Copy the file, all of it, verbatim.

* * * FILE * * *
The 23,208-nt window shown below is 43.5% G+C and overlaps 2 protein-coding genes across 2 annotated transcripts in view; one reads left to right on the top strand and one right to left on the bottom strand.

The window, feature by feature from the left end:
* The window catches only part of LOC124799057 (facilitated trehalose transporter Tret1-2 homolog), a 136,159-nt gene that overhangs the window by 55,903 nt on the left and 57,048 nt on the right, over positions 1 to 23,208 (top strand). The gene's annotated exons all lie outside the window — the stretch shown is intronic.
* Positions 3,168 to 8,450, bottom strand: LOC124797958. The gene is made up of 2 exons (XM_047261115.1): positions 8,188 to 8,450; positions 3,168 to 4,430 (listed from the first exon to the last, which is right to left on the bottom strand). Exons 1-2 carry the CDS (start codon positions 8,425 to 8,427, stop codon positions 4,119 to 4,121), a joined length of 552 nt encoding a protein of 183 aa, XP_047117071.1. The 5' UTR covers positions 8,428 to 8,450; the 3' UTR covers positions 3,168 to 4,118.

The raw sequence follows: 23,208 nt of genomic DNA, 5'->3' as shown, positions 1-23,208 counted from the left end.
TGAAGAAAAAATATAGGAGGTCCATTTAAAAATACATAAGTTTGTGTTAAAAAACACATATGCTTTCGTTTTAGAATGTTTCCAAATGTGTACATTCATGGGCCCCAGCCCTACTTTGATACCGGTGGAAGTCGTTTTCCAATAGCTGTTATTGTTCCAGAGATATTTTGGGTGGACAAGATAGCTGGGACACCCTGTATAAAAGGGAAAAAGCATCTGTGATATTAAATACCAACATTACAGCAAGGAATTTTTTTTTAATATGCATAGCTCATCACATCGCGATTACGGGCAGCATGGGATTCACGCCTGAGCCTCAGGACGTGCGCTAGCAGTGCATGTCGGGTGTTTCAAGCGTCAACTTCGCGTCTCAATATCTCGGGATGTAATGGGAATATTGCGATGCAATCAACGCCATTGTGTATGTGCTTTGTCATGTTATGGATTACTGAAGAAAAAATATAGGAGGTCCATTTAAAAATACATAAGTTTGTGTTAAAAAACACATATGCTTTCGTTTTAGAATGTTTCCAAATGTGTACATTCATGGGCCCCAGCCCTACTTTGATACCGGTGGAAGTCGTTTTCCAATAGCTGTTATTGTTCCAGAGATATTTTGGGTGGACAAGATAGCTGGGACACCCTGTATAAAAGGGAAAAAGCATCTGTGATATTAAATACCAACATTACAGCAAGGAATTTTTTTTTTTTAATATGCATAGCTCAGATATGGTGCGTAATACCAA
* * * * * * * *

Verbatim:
The 23,208-nt window shown below is 43.5% G+C and overlaps 2 protein-coding genes across 2 annotated transcripts in view; one reads left to right on the top strand and one right to left on the bottom strand.

The window, feature by feature from the left end:
* The window catches only part of LOC124799057 (facilitated trehalose transporter Tret1-2 homolog), a 136,159-nt gene that overhangs the window by 55,903 nt on the left and 57,048 nt on the right, over positions 1 to 23,208 (top strand). The gene's annotated exons all lie outside the window — the stretch shown is intronic.
* Positions 3,168 to 8,450, bottom strand: LOC124797958. The gene is made up of 2 exons (XM_047261115.1): positions 8,188 to 8,450; positions 3,168 to 4,430 (listed from the first exon to the last, which is right to left on the bottom strand). Exons 1-2 carry the CDS (start codon positions 8,425 to 8,427, stop codon positions 4,119 to 4,121), a joined length of 552 nt encoding a protein of 183 aa, XP_047117071.1. The 5' UTR covers positions 8,428 to 8,450; the 3' UTR covers positions 3,168 to 4,118.

The raw sequence follows: 23,208 nt of genomic DNA, 5'->3' as shown, positions 1-23,208 counted from the left end.
TGAAGAAAAAATATAGGAGGTCCATTTAAAAATACATAAGTTTGTGTTAAAAAACACATATGCTTTCGTTTTAGAATGTTTCCAAATGTGTACATTCATGGGCCCCAGCCCTACTTTGATACCGGTGGAAGTCGTTTTCCAATAGCTGTTATTGTTCCAGAGATATTTTGGGTGGACAAGATAGCTGGGACACCCTGTATAAAAGGGAAAAAGCATCTGTGATATTAAATACCAACATTACAGCAAGGAATTTTTTTTTAATATGCATAGCTCATCACATCGCGATTACGGGCAGCATGGGATTCACGCCTGAGCCTCAGGACGTGCGCTAGCAGTGCATGTCGGGTGTTTCAAGCGTCAACTTCGCGTCTCAATATCTCGGGATGTAATGGGAATATTGCGATGCAATCAACGCCATTGTGTATGTGCTTTGTCATGTTATGGATTACTGAAGAAAAAATATAGGAGGTCCATTTAAAAATACATAAGTTTGTGTTAAAAAACACATATGCTTTCGTTTTAGAATGTTTCCAAATGTGTACATTCATGGGCCCCAGCCCTACTTTGATACCGGTGGAAGTCGTTTTCCAATAGCTGTTATTGTTCCAGAGATATTTTGGGTGGACAAGATAGCTGGGACACCCTGTATAAAAGGGAAAAAGCATCTGTGATATTAAATACCAACATTACAGCAAGGAATTTTTTTTTTTTAATATGCATAGCTCAGATATGGTGCGTAATACCAA